BEIJING�China's strong demand for crude oil and its crude production deficit will further bolster the country's appetite for crude oil imports this year and in years to come.
According to a government estimate, the country will import 75-80 million tonnes this year, after hitting a record 70 million tonnes last year. Beijing analysts have suggested the number will be closer to 90 million tonnes.
One reason for the strong crude import is that China is likely to maintain the ban on diesel and gasoline imports effective since September 1998. China suspended the diesel and gasoline imports in order to protect the margins of Chinese refineries in face of cheap imports.
The import increase is also attributed to high economic growth and the plateau of domestic crude production, which will stay about 163 million tonnes this year.
However, the refinery crude run is forecast by the government to rise by 7% on year to 215 million tons in 2001, meaning China's refineries will run at 90% of refining capacity.
The government said China will need to raise its crude import by 10-15 million tonnes a year over the next 10 years.
China will need about 268 million tonnes by 2005, and 328 million tonnes by 2010, but domestic production will only increase by a marginal 1% from last year to reach 180 million tons in 2010.
This does not take into account its crude export requirement for Japan, whereby China will export about 4 million tonnes/year of its Daqing crude to Japan in 2001-2005, based on a government-to-government agreement.
China Petroleum & Chemical Corp. (Sinopec) is China�s largest crude importer, with plans to import about 68.9 million tonnes this year, up from last year�s 55 million tonnes.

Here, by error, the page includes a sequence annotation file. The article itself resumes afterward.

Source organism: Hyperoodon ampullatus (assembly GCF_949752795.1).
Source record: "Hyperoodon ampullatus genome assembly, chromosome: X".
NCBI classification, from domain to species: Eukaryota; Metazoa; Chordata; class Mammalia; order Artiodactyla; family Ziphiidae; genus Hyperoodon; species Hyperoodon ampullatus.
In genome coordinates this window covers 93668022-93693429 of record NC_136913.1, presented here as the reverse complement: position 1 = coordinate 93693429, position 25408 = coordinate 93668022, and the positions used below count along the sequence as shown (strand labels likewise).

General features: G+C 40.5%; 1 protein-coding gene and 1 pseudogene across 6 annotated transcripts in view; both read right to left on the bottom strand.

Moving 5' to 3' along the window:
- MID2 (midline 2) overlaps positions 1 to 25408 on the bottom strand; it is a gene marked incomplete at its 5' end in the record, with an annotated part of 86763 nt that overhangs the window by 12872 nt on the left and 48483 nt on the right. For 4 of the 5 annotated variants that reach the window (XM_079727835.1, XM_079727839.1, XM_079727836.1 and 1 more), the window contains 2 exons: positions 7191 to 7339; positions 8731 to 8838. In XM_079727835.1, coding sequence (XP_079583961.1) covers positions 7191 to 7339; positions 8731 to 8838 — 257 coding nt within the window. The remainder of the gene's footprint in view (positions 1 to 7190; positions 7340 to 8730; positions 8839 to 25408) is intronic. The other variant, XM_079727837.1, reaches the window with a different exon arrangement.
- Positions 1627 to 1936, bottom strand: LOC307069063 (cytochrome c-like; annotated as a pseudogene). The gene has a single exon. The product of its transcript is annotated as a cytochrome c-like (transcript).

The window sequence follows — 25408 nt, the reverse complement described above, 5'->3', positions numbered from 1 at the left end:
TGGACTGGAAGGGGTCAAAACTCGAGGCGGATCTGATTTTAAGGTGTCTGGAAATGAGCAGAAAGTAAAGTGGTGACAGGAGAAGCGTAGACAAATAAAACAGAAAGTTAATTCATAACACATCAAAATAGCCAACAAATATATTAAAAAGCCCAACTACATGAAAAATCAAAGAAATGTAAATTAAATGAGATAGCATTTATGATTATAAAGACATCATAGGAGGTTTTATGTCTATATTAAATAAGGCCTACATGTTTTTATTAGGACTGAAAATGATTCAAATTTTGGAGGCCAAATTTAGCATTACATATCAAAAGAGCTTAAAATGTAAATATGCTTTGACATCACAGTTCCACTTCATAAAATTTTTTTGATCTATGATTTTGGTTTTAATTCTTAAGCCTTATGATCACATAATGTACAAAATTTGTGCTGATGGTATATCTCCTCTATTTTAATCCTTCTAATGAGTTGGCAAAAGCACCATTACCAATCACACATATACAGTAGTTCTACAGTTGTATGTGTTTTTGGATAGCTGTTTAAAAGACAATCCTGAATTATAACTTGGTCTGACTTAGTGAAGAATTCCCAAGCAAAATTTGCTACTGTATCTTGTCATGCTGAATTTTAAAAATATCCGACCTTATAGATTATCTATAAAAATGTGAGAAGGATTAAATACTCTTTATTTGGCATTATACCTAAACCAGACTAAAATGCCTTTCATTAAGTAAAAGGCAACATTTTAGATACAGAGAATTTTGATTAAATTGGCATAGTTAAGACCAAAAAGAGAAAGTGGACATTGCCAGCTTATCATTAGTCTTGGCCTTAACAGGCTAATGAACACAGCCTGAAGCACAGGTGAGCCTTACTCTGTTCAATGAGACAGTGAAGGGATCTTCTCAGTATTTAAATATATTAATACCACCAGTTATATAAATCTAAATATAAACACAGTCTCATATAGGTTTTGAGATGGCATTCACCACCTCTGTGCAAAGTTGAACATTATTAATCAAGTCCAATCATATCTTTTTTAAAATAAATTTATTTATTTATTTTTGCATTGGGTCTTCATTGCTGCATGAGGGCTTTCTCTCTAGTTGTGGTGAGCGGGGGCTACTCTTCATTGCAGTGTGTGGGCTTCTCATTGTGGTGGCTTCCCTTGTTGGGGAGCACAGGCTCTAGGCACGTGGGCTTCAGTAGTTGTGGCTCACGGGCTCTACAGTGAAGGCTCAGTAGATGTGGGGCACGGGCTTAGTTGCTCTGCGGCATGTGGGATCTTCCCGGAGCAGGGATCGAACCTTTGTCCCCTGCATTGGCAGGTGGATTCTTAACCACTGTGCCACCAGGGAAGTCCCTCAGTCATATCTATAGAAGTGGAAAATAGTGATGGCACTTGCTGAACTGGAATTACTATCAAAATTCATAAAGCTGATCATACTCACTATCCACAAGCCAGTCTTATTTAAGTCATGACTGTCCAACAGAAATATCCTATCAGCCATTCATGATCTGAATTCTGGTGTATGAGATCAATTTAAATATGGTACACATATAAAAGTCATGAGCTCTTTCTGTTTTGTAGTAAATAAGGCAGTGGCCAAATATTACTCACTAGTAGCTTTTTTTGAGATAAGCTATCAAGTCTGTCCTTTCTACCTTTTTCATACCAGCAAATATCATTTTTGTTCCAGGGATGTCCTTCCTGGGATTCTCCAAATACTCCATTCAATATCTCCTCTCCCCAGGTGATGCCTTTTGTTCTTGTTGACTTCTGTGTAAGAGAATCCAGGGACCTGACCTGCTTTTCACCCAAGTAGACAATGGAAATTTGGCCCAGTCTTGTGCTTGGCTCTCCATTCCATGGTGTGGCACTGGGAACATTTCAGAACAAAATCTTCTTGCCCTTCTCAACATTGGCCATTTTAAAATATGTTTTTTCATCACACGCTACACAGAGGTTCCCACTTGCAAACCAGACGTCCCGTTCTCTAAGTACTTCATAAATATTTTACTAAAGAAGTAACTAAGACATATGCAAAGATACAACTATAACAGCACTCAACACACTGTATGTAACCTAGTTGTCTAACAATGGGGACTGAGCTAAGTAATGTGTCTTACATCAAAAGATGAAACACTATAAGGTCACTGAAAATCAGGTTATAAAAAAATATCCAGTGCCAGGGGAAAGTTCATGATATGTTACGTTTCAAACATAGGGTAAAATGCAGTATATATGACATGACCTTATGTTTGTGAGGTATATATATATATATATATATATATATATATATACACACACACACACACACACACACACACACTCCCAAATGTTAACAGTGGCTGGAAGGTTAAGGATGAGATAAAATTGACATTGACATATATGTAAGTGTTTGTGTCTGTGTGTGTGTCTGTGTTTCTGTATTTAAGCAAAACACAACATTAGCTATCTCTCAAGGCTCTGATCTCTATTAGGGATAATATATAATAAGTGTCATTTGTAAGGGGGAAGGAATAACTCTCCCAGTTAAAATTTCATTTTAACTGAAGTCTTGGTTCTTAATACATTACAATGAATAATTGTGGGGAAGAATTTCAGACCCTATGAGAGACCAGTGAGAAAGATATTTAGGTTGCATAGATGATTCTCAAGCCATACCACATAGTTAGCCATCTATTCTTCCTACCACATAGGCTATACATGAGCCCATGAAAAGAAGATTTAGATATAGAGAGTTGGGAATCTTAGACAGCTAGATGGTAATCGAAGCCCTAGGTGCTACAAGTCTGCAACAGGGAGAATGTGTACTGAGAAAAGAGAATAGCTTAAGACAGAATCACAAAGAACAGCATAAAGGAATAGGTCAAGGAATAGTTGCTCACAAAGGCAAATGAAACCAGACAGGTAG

Sinopec can only supply about 25% of its crude requirement of about 119 million tons/year from its own crude production.
PetroChina Co. Ltd., a unit of China National Petroleum Corp., plans to import 9.8 million metric tons of crude oil in 2001, up from 8 million tonnes last year.
The company�s crude production is expected to fall by 1.4% on year to 102.5 million tonnes this year.
The company will also export about 4.02 million tons of crude oil to Japanese power plants, about the same as in 2000.
China's crude oil imports for 2000 totaled 70.26 million tonnes, up 92% on year, with imports in December up 52% on year at 5.7 million tonnes.
Oman was the biggest crude exporter to China last year, with volume reaching 15.66 million tonnes, or accounting for 22.2% of the total. In 1999, Oman exported 5.02 million tonnes to China.
Angola has emerged as China's second largest crude provider, with 2000 exports reaching 8.636 million tonnes, compared with 2.88 million tonnes in 1999.
Other major exporters to China last year included Iran, Saudi Arabia, and Iraq.